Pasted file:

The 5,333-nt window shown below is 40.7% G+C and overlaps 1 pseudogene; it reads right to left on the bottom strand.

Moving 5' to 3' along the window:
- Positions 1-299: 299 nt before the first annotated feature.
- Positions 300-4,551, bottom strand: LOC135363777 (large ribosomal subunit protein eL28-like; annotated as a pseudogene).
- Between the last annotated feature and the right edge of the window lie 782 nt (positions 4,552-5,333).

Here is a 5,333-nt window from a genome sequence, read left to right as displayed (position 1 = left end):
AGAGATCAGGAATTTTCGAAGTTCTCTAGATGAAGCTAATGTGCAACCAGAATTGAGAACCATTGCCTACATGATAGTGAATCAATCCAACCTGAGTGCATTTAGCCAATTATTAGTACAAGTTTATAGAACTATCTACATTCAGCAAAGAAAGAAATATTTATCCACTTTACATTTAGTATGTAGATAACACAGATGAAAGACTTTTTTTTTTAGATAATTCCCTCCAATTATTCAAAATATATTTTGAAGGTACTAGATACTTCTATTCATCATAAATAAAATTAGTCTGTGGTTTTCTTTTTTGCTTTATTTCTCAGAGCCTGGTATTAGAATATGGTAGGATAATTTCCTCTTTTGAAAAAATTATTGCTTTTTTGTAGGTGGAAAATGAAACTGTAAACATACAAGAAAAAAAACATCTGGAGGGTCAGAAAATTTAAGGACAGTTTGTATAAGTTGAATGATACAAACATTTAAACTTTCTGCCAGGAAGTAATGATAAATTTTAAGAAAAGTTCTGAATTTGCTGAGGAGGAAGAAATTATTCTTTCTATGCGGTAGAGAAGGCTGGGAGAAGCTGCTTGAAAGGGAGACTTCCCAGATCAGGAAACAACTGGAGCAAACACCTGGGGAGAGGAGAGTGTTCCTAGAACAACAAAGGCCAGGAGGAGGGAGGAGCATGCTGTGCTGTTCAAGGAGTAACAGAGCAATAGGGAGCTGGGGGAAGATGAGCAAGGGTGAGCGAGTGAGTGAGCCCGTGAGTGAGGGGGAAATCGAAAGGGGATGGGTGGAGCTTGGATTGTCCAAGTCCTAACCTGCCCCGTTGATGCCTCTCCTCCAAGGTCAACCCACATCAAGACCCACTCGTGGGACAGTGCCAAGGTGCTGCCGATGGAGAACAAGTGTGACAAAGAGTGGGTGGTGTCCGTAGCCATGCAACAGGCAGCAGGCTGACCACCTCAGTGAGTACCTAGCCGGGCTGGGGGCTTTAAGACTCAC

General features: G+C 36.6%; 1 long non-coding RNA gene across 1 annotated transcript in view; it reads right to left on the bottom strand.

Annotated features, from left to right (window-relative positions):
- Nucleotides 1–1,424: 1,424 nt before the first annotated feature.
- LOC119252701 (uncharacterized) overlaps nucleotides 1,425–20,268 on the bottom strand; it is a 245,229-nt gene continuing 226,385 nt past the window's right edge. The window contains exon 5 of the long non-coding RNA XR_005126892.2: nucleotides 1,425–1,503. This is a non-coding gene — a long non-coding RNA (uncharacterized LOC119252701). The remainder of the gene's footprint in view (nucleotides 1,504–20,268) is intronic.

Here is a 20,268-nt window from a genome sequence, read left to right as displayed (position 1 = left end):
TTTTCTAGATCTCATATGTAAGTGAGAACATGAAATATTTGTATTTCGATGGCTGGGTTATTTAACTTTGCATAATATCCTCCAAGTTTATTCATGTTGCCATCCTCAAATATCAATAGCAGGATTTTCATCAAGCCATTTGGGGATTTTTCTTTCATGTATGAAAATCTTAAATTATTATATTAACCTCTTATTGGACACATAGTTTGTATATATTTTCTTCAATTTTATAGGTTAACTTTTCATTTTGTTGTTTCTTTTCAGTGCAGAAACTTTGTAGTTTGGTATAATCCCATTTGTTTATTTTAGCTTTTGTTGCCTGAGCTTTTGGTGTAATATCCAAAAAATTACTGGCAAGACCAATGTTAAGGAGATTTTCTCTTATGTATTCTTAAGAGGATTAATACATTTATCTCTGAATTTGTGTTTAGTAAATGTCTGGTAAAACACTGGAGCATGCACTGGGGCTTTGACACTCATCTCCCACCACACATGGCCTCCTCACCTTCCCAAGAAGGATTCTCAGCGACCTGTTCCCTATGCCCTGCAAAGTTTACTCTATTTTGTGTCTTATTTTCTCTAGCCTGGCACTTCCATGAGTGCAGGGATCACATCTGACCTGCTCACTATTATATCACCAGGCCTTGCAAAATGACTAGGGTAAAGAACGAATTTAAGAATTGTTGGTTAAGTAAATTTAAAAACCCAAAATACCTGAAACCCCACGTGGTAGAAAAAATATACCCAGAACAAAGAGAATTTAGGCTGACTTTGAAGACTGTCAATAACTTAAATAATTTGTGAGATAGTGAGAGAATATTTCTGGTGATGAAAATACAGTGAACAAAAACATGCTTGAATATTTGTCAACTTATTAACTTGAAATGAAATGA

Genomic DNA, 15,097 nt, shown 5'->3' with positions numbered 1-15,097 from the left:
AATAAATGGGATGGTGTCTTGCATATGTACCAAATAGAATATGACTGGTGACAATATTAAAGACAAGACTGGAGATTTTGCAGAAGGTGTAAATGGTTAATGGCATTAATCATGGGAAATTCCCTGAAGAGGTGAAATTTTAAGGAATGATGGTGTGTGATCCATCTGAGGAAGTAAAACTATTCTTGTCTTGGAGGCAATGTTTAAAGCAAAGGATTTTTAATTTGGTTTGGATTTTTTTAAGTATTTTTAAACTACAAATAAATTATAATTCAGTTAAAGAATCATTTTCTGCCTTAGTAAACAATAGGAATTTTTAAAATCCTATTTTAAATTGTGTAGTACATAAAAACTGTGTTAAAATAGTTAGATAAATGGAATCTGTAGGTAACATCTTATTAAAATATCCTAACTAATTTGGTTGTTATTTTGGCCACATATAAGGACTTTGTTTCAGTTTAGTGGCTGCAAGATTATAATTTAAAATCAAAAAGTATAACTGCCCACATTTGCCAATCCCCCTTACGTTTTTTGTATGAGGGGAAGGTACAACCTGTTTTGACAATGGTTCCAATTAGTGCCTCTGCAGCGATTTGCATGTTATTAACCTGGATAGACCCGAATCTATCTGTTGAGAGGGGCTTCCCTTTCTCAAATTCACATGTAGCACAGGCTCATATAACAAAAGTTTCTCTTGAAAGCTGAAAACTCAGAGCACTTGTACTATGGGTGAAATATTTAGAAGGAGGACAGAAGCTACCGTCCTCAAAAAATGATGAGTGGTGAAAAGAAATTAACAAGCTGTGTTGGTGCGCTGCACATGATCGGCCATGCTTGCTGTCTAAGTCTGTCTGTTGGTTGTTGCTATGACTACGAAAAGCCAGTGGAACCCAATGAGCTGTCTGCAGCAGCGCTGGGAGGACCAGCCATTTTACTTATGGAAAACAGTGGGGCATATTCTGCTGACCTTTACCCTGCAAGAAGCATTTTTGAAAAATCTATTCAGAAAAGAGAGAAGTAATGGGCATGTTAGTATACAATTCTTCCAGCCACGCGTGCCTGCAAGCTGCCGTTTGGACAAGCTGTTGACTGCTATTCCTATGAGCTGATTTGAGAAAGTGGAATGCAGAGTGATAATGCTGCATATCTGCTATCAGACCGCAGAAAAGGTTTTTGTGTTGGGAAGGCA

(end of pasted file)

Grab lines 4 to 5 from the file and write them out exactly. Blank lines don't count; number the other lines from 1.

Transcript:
- Positions 300-4,551, bottom strand: LOC135363777 (large ribosomal subunit protein eL28-like; annotated as a pseudogene).
- Between the last annotated feature and the right edge of the window lie 782 nt (positions 4,552-5,333).